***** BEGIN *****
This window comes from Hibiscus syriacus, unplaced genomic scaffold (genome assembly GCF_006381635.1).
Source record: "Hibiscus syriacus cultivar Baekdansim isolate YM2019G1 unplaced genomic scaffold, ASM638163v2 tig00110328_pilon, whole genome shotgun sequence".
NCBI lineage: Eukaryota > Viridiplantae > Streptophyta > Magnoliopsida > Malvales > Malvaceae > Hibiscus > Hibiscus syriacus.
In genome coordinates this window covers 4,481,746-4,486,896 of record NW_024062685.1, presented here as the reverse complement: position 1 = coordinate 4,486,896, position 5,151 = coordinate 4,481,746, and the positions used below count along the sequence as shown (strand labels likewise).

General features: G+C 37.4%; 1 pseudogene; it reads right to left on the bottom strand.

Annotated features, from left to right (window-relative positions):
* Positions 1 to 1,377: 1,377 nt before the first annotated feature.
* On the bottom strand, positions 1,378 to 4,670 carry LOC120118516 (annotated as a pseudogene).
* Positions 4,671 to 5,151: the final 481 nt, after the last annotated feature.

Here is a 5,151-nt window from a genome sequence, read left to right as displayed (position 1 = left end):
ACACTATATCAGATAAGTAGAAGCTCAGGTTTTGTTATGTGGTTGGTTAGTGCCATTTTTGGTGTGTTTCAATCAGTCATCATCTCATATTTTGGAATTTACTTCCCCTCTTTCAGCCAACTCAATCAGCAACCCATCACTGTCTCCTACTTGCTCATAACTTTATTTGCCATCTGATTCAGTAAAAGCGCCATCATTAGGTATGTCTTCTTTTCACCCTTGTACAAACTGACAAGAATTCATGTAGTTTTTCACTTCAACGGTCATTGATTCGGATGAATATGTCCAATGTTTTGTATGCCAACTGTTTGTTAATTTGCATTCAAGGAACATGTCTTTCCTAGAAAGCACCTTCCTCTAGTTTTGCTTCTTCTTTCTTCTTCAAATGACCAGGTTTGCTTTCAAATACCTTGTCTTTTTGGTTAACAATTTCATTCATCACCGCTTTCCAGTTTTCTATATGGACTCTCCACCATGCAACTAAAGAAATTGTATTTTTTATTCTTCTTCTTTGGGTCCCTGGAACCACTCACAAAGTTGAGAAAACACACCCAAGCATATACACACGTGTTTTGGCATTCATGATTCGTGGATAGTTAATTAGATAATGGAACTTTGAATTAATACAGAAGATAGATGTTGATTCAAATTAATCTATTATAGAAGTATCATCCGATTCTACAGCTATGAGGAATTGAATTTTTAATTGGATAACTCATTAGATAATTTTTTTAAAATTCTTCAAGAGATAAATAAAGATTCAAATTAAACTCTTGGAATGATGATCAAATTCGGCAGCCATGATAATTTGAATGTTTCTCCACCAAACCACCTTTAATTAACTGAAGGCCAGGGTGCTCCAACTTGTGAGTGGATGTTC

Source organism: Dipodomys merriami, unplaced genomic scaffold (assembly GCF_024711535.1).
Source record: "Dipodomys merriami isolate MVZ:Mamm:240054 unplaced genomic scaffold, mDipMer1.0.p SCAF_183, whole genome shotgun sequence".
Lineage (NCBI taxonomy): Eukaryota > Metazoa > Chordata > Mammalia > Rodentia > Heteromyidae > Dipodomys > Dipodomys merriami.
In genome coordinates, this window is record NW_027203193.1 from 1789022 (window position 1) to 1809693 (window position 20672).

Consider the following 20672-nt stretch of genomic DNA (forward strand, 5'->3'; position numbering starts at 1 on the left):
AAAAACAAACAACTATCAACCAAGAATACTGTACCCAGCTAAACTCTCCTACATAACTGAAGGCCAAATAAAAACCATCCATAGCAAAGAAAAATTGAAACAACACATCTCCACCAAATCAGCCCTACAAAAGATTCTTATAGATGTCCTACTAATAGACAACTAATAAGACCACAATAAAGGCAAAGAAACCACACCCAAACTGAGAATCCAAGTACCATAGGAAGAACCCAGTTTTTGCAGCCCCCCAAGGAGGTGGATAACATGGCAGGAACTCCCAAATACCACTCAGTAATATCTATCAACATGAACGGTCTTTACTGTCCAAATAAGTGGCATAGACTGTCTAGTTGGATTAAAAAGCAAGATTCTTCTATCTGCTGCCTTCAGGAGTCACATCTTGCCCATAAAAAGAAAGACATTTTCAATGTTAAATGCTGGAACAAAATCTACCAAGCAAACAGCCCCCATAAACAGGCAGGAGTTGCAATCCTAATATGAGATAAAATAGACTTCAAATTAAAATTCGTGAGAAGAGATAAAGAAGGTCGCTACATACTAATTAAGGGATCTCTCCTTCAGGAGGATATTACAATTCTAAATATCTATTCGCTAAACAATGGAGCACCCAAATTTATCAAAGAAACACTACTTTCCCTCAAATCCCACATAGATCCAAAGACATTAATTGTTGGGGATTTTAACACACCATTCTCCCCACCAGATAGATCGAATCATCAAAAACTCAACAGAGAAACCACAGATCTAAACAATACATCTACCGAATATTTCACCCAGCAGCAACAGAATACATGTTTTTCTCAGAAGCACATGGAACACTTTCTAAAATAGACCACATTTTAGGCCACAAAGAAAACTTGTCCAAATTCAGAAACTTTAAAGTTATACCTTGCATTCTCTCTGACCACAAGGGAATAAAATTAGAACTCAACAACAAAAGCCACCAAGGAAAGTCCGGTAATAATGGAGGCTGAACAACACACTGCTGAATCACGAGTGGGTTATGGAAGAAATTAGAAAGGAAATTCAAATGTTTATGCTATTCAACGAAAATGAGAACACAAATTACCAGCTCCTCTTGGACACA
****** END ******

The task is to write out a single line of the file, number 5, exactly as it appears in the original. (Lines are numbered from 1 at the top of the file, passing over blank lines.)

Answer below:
General features: G+C 37.4%; 1 pseudogene; it reads right to left on the bottom strand.